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    1. Krista – nice to hear about how your garden grows. I’ll say it again — Earth Boxes are the way to go for gardening, especially if you have crappy soil. They’re way better than ordinary container gardening. Earth Boxes are very simple — as they say, “set it and forget it.” Plus, they’re extremely productive even though they need need less water than in ground gardens, and you can grow just about anything — even corn. Check it out at http://www.earthbox.com

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      1. Thanks! I’ve considered Earthboxes before and I’m considering them again. I didn’t realize they use less water or that they could grow corn.

        I have a 55-gallon rain barrel. It fills up quickly, but I can go through 55 gallons of water very fast when it’s dry. Trouble is, it only works with gravity. The garden is well downhill, so I use the rain barrel for that. I use dehumidifier water for the container plants on the deck, which is too high for water from the rain barrel. I just have to lug water all the way up there – oh well! More character!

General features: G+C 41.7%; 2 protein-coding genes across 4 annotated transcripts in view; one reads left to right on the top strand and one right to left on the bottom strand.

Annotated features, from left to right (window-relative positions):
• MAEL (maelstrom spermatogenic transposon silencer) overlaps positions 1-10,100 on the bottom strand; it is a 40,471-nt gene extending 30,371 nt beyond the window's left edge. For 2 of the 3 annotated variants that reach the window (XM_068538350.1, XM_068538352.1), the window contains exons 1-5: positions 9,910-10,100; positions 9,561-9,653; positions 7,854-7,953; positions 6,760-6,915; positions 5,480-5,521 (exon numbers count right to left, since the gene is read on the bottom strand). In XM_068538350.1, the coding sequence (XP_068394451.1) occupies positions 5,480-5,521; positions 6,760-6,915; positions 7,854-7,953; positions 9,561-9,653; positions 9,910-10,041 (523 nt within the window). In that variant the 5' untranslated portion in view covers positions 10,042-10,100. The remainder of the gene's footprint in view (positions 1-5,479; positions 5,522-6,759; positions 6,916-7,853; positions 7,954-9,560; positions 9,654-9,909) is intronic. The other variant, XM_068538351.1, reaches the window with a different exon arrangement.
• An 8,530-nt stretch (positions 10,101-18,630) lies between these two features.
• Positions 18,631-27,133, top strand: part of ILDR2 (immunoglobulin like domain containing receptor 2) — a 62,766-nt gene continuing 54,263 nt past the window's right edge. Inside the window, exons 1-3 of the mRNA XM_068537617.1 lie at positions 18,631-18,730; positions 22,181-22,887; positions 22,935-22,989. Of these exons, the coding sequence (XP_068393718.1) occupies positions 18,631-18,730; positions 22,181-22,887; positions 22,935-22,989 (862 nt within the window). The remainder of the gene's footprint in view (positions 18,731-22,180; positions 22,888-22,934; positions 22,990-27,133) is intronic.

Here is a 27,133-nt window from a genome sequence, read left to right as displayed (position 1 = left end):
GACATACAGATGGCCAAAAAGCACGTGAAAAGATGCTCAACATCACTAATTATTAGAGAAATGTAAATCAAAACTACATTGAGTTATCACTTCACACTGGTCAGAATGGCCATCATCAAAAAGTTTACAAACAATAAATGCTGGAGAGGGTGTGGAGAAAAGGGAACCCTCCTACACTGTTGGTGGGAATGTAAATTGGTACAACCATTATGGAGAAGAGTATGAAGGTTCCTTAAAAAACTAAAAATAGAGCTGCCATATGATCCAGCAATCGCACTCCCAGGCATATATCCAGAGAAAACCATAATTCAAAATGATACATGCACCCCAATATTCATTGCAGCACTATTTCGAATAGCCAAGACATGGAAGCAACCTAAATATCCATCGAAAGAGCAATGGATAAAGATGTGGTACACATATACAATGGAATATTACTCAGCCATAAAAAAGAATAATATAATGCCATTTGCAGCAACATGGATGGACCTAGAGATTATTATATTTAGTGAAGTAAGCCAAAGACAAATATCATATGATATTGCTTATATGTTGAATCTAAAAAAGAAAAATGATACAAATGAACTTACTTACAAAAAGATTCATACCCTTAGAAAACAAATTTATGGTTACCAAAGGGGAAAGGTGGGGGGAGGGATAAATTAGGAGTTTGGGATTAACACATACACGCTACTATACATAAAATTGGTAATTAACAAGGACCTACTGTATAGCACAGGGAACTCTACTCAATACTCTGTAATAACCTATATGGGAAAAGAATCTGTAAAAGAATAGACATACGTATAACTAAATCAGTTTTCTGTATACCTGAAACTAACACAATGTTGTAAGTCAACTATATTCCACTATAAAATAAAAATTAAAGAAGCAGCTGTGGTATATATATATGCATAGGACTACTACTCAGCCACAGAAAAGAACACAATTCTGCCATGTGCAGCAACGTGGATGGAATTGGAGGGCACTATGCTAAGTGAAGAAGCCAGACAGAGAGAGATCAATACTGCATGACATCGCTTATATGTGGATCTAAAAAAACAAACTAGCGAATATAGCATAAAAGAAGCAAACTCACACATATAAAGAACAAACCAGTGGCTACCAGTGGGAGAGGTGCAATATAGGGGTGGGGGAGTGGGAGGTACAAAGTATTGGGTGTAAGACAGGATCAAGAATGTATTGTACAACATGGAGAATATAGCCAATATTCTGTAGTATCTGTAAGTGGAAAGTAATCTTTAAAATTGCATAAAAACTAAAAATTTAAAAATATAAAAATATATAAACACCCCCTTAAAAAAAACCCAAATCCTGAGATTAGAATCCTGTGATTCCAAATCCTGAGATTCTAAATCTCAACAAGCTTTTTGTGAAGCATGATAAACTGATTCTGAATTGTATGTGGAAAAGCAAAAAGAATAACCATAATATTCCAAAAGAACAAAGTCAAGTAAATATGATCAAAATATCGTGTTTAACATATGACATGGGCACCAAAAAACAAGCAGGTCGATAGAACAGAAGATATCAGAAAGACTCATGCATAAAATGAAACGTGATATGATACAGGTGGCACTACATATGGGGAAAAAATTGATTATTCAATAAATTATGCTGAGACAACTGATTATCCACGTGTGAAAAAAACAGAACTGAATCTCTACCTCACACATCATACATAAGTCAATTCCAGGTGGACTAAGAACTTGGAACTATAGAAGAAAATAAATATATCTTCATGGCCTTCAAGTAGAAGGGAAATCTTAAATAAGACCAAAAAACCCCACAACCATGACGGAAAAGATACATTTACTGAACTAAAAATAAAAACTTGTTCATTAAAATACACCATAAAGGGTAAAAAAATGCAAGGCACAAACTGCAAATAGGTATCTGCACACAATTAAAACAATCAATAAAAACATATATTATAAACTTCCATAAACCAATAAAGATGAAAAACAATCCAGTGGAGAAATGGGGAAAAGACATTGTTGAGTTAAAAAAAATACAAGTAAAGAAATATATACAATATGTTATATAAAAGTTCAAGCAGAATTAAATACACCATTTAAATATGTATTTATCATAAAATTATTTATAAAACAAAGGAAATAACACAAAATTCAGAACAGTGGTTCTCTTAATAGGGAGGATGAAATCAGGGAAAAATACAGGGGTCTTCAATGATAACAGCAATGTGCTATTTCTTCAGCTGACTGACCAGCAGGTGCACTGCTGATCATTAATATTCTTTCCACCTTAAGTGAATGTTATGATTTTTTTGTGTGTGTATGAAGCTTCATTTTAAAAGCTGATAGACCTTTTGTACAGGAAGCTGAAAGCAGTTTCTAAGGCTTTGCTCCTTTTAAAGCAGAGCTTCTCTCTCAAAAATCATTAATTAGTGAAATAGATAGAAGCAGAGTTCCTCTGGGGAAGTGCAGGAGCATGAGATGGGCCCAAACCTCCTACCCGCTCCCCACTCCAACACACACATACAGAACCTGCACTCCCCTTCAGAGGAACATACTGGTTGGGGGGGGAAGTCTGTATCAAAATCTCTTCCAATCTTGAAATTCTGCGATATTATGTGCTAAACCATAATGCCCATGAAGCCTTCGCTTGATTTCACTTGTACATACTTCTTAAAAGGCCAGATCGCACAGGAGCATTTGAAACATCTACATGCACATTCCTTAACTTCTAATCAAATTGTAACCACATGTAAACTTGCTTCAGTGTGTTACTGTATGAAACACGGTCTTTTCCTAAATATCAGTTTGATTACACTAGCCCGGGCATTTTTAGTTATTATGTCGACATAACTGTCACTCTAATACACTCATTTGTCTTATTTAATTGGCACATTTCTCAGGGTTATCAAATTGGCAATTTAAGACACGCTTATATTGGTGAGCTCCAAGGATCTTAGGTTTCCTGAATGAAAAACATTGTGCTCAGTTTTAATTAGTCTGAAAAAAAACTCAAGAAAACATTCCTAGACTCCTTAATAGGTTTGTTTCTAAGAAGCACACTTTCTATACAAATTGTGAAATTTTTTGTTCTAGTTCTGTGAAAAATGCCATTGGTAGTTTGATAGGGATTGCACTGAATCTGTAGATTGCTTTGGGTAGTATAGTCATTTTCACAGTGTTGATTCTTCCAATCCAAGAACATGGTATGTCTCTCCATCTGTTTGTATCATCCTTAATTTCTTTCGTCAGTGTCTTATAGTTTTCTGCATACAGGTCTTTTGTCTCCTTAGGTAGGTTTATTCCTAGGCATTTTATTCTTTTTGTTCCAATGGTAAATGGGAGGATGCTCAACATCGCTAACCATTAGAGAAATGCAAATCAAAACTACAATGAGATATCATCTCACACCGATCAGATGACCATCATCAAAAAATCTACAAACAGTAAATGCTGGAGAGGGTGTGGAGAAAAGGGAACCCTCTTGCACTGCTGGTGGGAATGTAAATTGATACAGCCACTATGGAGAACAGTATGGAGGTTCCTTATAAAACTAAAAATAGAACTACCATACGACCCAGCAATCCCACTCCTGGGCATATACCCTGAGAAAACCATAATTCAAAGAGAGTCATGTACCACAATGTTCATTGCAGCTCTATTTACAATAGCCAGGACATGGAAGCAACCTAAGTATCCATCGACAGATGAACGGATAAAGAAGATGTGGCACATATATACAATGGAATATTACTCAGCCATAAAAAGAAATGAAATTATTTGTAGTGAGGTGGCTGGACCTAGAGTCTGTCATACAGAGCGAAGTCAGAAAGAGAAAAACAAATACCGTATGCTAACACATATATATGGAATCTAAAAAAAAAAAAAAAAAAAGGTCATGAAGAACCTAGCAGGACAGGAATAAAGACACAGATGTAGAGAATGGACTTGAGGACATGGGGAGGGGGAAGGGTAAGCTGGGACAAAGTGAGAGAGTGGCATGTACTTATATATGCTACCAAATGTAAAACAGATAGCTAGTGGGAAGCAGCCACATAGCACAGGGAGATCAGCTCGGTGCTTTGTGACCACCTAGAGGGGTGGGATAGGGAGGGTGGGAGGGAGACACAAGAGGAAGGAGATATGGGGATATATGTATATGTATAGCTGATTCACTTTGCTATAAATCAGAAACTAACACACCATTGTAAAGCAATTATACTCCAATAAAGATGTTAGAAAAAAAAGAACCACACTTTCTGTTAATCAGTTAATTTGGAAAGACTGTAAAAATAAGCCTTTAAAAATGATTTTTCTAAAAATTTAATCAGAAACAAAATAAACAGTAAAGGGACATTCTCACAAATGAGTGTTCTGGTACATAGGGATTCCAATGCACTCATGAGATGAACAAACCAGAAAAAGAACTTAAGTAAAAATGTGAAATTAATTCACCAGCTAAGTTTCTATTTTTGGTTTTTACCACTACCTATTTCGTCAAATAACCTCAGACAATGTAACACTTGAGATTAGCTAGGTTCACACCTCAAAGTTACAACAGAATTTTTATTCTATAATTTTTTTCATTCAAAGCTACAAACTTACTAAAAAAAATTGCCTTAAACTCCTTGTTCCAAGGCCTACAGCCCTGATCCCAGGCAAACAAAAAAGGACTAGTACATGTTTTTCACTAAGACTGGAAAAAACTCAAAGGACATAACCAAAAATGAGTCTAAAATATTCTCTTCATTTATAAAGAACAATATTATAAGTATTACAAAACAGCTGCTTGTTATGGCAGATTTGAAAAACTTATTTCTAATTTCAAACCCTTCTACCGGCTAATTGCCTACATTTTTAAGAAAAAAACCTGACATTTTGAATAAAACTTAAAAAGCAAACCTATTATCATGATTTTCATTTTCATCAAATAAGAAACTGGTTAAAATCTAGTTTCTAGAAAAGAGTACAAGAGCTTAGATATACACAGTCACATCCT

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    2. I have to know, do you harvest the black walnuts? Sure, they are a pain and mess to shell, but they taste like nothing else I know of. Our neighborhood source was cut down years ago, but the squirrels must have a source because every year brings a fresh crop of seedlings.

      Sadly, too much shrubbery too close together on my “estate” (it’s a 40′ lot, but it’s ours, so it is the estate) or I would let one of them grow (although the squirrels seem to always plant near the foundations-makes me wonder if they are trying to get rid of US.

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      1. I’ve considered harvesting the walnuts and shelling them but I’m usually too busy at the time of year when they drop (August). They are a huge pain. I know the shelled nuts are quite good though, and with a lot of work and the right tools they could be sold to food co-ops and farmers markets. I have some friends who come and pick them up from my yard in two pick-up truckloads. They’ve sold them to the DNR in the past but I don’t know if the Forestry program has money for buying them anymore.

        If I had a choice, I would not plant walnut trees in my yard. They’re great in a rural woodlot but they’ll kill many plants in your yard. They’re also responsible for allergic symptoms when they’re pollinating (right now).

        Squirrels are really industrious, aren’t they? I find little walnut trees everywhere in my yard. If you dig them up, you can get the nut, root and baby tree all in one! I’ve potted these babies and sold them for $1 each at a garage sale. I’ve done the same with pagoda dogwood seedlings. They’re super easy to transplant and will grow really fast.